Identifying and understanding data security Vulnerabilities is fundamental to mitigate overall risk factors that confront your company on a daily basis. While you may have fortified your cyber defenses against viruses with AV or Malware software, and protected your perimeter from external breaches with an up to date hardware firewall, its also vital to understand the threats from within.
In previous blogs, weve outlined how your own workers can be a threat vector given accidental or deliberate attempts to access malicious websites. Security Awareness Training as well as Web content anti-phishing filters are valuable measures to both prepare your organization against these threats as well as counter them, when hackers inevitably make their way to your door.
Along with current and former employees, who else might have access to your systems? A particular threat vector that has emerged as a top concern is the third-party attack, also known as a supply chain attack. Think about all your partners and vendors that have access to your systems for the sake of various service maintenance and upgrades. What are your designated access controls? Do their credentials only grant them necessary access to specific areas of your network? Are you certain?
A number of prominent hacks were caused by a companys suppliers. Targets huge breach a few years back was due to stolen network credentials sourced from its HVAC vendor. The NotPetya malware breach earlier this year was attributed to a hacker compromising the integrity of a specific software package that a number of major corporations used. The tampered software was then pushed to companies as a legitimate update, which then allowed NotPetya to gain access and damage the victims network and system.
Not all third-party attacks has to be this sophisticated, or even electronic based. It can be as mundane as a law firms sub-contracted research firm mishandling paper documents with printed client Personally Identifiable Information (PII) on it.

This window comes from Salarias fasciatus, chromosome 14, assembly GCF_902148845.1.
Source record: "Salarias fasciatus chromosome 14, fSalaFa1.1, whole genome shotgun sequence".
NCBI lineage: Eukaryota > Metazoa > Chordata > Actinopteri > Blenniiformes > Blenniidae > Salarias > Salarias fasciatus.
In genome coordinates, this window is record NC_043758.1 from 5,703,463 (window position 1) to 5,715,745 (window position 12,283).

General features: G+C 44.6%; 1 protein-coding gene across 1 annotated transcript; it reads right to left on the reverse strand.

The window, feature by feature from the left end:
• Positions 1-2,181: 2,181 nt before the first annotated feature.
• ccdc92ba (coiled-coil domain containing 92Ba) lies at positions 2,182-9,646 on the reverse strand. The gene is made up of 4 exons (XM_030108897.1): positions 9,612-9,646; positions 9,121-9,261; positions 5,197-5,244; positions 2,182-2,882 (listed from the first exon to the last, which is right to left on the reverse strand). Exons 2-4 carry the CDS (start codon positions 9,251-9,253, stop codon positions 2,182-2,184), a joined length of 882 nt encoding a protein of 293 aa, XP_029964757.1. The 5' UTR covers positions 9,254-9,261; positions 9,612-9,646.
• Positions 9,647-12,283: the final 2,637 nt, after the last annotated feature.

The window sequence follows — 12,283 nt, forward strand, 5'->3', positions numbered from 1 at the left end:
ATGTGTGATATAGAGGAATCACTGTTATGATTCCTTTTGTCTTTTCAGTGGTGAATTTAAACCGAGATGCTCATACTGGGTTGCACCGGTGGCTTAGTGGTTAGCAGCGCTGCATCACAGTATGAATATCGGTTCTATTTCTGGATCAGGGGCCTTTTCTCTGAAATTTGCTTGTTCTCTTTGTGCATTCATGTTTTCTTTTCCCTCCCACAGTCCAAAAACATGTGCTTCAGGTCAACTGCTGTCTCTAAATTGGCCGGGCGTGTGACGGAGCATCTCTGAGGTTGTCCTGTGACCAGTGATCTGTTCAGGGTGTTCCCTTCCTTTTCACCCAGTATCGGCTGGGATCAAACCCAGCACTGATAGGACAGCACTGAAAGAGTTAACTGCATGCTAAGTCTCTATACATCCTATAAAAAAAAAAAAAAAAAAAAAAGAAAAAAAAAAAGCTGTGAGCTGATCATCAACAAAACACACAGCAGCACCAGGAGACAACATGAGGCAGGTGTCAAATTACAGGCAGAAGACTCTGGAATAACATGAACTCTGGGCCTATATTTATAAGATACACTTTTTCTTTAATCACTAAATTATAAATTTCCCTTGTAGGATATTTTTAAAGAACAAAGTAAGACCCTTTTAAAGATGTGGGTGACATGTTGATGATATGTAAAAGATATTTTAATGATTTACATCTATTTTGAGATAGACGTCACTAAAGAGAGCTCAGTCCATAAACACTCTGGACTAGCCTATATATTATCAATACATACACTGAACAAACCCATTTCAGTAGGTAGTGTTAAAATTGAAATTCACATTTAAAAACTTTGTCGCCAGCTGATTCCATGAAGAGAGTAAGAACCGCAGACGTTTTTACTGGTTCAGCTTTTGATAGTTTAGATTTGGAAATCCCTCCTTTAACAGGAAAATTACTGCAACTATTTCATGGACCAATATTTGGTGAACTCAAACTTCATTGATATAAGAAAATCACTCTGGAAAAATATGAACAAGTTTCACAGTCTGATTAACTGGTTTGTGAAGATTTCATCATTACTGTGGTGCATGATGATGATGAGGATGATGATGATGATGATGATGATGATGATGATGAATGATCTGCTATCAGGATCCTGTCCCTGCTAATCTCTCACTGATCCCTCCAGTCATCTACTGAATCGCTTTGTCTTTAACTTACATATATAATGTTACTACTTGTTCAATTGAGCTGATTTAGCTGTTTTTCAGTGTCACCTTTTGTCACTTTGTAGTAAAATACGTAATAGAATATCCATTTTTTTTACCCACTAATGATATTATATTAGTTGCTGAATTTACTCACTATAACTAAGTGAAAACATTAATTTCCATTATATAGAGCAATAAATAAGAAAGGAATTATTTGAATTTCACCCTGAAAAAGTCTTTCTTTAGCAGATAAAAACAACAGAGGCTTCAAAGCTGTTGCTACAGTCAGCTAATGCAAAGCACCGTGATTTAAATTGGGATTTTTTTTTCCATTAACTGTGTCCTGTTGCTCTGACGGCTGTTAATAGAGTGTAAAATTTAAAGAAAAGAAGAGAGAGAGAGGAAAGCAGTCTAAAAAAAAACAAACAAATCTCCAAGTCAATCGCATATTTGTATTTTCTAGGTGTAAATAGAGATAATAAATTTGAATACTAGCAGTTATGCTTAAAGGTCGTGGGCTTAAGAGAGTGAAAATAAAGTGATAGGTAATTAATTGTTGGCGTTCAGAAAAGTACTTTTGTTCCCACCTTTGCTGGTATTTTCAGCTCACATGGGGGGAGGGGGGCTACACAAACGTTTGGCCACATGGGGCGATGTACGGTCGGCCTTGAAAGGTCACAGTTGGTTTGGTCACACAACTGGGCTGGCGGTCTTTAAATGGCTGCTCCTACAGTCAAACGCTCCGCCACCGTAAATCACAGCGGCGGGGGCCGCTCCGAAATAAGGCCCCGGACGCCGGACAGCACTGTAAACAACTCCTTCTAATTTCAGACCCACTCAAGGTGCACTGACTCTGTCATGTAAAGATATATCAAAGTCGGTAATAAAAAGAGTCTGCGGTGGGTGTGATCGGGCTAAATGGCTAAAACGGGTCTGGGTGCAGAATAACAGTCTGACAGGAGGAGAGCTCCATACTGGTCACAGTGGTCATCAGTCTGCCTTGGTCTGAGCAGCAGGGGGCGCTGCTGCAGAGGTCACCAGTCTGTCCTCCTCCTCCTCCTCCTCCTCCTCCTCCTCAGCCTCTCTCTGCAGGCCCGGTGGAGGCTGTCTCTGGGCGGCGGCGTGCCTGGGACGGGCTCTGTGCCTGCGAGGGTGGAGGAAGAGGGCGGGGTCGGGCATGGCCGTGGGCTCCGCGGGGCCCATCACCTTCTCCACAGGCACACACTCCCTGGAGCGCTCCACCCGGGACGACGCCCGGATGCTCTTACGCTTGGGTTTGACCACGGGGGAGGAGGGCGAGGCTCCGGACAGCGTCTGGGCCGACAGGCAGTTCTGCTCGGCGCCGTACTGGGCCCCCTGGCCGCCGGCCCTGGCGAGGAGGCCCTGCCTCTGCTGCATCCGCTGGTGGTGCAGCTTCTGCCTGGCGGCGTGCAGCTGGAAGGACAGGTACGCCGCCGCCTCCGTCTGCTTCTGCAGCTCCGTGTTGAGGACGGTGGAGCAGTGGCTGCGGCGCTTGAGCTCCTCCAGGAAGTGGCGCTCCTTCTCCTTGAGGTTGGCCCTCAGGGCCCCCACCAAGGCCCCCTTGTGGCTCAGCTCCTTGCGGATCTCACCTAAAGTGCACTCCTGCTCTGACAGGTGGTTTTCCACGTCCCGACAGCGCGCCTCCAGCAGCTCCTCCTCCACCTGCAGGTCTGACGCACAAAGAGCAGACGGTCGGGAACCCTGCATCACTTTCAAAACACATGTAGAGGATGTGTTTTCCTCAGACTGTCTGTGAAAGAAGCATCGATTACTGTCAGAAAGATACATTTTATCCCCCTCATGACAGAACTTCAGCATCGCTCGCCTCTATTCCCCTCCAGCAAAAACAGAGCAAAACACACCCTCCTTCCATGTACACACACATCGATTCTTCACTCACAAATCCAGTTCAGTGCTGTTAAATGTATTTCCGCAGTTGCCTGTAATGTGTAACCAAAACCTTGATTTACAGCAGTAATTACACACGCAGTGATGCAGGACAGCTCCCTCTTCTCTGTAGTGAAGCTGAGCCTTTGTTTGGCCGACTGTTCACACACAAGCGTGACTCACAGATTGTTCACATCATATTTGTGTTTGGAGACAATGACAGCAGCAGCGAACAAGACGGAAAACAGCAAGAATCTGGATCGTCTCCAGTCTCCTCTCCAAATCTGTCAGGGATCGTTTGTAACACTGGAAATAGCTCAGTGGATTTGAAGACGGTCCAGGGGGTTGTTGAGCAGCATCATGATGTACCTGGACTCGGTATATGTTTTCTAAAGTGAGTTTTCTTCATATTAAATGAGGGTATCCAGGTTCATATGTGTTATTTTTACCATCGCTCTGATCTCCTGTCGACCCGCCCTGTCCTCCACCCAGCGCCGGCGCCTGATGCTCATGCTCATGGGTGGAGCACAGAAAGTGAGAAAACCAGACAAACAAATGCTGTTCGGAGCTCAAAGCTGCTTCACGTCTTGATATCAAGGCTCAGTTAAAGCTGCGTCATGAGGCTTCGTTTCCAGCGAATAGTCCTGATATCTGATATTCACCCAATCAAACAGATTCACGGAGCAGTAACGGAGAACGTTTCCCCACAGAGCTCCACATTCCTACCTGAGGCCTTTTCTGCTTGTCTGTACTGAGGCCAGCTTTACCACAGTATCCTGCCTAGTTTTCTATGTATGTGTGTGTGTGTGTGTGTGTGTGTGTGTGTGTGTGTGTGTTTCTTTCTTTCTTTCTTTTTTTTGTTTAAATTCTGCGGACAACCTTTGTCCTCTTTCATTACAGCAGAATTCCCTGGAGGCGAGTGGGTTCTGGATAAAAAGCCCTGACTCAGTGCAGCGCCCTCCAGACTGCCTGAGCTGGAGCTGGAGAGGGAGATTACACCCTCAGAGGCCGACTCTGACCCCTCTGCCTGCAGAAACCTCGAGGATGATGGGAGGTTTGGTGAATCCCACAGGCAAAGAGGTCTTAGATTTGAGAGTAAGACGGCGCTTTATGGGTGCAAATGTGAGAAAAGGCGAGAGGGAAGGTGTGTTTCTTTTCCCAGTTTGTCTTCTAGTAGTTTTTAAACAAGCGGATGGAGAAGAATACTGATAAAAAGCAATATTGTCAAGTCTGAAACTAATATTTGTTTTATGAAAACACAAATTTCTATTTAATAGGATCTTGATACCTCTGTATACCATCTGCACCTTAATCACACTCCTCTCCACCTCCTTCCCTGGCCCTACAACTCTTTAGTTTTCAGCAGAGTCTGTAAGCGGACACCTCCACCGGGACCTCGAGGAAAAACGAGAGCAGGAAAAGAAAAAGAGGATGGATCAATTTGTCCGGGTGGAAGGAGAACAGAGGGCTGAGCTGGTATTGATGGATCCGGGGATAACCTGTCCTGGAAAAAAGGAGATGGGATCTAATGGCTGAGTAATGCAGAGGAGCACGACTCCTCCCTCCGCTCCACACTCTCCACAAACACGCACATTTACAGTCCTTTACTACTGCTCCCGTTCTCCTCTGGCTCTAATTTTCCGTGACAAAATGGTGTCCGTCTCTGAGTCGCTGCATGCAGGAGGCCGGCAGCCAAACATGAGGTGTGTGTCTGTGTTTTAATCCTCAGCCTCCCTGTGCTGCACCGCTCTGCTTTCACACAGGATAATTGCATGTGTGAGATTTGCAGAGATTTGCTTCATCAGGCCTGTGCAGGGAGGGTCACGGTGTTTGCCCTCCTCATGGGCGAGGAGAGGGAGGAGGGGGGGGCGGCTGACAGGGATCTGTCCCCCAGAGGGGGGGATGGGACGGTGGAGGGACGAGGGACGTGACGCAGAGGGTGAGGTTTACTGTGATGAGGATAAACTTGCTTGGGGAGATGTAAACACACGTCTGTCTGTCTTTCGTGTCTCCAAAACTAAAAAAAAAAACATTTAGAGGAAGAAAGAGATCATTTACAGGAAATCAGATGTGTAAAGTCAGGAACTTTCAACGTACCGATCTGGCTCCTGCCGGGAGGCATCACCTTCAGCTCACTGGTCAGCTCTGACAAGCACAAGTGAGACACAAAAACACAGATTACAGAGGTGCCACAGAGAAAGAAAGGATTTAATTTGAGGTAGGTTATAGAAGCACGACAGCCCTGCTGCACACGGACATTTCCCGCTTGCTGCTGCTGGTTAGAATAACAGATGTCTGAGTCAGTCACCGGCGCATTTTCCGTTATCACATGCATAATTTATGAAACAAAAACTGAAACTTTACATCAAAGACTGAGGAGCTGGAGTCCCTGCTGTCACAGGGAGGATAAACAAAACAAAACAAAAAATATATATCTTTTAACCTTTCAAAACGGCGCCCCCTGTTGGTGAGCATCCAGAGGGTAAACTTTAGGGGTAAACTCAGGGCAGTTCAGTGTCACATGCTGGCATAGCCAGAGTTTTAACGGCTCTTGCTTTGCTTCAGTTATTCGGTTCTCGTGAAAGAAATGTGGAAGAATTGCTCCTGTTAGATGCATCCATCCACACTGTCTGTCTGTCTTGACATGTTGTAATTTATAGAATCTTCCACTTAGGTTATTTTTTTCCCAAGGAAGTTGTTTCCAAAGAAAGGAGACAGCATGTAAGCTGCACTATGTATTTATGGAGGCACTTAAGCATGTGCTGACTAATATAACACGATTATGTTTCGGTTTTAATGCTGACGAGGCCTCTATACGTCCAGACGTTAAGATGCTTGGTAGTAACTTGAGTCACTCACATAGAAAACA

The bottom line — if any other entity has privileged access / exposure to your clients sensitive information, then that data environment is also in scope and you are ultimately responsible for downstream breach ramifications and liability.
Addressing this issue starts first with a robust audit — understand what you have and what your partners / vendors may have. This happens less than we might hope. According to a recent study by Ponemon Institute, only 35% of companies were aware of the third-parties that they shared sensitive info with. As troubling, only 18% of companies knew if their vendors exposed their network or the original companys information to other vendors.
Because of these breaches, governments and regulators are stepping up with explicit privacy requirements and concrete punitive measures. The GDPR regulation, for example, imposes data privacy requirements on any company, anywhere in the world, to protect the personal data of EU citizens, even if the company doesnt conduct business in the EU. Does your database contain info on EU citizens, for any reason? If yes, youre automatically in scope, and liable for significant fines if your systems are breached and EU citizen data is revealed.
Call RSI to start a discussion of how we can help you understand the scope of your data environment. We can assess and optimize your access controls and work to limit your PII exposure by partitioning off a segment of your network. Whatever the required technical or policy mitigation, the first step is to have an assessment call with our security analysts that will prime deeper discussions into how to manage your third-party data vulnerabilities.
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About the Author
Eric Haruki is a technology analyst with over 15 years of experience advising global category leaderssuch as Samsung, Panasonic, HP, & Ciscoonproduct and brand strategy, market competitiveness, and in areas of untapped product and distribution opportunity. He has produced both syndicated and project work, delivering forecasts, SWOT analyses, road maps, and panel survey insights to research customers around the globe. Eric has contributed to major print and television press outlets and has been a featured presenter at industry conferences. He isdriven to find insights through extensive market research and deliver concise and actionable solutions to vendors, leading ultimately to the development of valued downstream goods and services to end users.